The Army of the Shenandoah started the movement by the most direct route toward Manassas about noon, July 18th with Jackson's brigade in the lead. The distance to Manassas Junction was nearly sixty miles and would take an average army four or five days forced march. Accordingly, Johnston pushed his little army to the extreme. Many regiments were unaccustomed to marching. The 11th Mississippi Infantry had made the long journey from their home state by railroad to Strasburg a few months before. Even from Strasburg, these young soldiers were transported by wagon to Winchester and then Harpers Ferry some complaining "the Confederacy could have furnished her soldiers more comfortable vehicles!"(20) They were rudely awakened by the army's first forced march, and it went poorly. J. W. Brown, a private in Duncan's Kentucky Battalion marching with Jackson's command wrote to his father, "We broke up camp at Winchester, Va. on the 18th of June (July) and made a forced march, marching all day and all night, of thirty miles..."(21) To some men in the ranks, it looked like Johnston was again retreating. One of Jackson's men wrote in his diary, "We are all completely at a loss to comprehend the meaning of our retrograde movement." Soon though, Johnston informed his army of the true nature of the march, which lifted their spirits a great deal.(22)

To shorten the time and fatigue of the march, Johnston considered other options to marching the distance to Manassas Junction. As previously noted, the Manassas Gap Railroad was the primary link between the two armies and Johnston, knowing time was precious, considered its use in transporting the bulk of his infantry to Manassas. He sent his chief engineer officer Major W.H.C. Whiting ahead to Piedmont Station, the closest and most direct station in the path of the moving army to "ascertain if trains, capable of transporting the troops to their destination more quickly than they were likely to reach it on foot, could be provided there." Whiting reported that there could be and that the movement of the infantry should take no longer than twenty-four hours. This would cut the marching time by one full day and allow for the infantry to arrive at Manassas Junction rested instead of fatigued. The artillery and cavalry, though, would remain on the hilly roads because proper rolling stock was not available for these weapons and equipment.(23)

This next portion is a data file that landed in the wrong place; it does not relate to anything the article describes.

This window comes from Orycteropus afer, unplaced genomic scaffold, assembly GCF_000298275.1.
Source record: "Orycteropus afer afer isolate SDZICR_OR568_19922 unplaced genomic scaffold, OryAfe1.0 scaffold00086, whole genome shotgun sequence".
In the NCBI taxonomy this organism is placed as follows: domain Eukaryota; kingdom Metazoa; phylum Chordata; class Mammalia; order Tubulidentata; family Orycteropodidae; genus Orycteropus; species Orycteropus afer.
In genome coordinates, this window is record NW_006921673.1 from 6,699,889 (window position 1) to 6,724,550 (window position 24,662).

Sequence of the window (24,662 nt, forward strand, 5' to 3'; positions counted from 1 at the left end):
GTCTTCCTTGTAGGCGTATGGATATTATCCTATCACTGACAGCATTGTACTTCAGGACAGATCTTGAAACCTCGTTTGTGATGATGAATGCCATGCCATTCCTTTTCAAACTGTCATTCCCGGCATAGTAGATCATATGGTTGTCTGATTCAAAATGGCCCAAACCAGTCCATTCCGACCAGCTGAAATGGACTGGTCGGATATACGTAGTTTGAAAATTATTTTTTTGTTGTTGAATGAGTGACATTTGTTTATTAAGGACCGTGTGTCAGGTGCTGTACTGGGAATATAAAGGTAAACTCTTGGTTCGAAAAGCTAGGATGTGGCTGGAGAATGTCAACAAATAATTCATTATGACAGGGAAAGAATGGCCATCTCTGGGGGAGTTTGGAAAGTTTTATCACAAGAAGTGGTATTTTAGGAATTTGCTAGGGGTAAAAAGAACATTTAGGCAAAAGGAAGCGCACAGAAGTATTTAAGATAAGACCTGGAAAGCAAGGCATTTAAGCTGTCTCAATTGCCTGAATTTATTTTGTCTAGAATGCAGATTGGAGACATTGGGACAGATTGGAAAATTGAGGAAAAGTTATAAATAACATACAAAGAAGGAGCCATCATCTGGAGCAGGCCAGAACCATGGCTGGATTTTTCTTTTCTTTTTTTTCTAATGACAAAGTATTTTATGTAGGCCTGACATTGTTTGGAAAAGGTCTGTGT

Jackson's troops marched the farthest on July 18th, reaching Paris, just east of Ashby's Gap in the Blue Ridge seventeen miles distant of Winchester. The remaining brigades under personal command of Johnston remained west of the gap and camped along the Shenandoah River. Typically the march was peaceful and civilians along the route were treated with respect. Yet the sheer number of troops taxed some neighborhood's good will. Mrs. Wm. Fitzhugh Randolph related to her nephew Randolph H. McKim of the 10th Virginia Infantry, "What am I to do? The soldiers have been coming in ever since five o'clock, and thy have eaten up everything I have in the house, and still they keep coming." Randolph advised his aunt to "Put out the lights and shut the doors and you will soon be at peace." Mrs. Randolph followed the advice and they were bothered no more.(24) Jackson must have grasped the gravity of the movement, because he allowed his men only a short rest before marching during the early morning hours of Friday, July 19th the remaining six miles to Piedmont Station on the Manassas Gap Railroad.(25)